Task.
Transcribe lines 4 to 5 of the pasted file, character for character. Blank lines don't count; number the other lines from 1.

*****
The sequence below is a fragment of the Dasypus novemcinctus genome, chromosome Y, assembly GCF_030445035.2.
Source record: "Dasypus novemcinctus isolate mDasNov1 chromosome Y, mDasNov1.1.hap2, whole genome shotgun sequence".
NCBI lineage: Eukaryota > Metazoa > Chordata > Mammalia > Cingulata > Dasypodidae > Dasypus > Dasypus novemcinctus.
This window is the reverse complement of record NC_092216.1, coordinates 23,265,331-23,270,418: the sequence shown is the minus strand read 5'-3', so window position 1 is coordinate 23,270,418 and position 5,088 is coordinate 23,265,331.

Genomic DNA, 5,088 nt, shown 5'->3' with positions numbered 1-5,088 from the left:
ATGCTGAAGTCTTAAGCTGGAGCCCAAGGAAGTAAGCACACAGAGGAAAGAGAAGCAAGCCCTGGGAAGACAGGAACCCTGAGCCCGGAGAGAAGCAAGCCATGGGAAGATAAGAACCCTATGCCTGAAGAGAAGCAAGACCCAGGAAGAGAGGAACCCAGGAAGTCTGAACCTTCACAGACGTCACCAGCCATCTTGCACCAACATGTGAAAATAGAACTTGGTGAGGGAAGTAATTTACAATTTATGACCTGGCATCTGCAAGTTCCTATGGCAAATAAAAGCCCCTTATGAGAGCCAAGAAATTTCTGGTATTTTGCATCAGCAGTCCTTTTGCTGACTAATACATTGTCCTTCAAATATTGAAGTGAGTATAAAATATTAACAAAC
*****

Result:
This window is the reverse complement of record NC_092216.1, coordinates 23,265,331-23,270,418: the sequence shown is the minus strand read 5'-3', so window position 1 is coordinate 23,270,418 and position 5,088 is coordinate 23,265,331.

Genomic DNA, 5,088 nt, shown 5'->3' with positions numbered 1-5,088 from the left: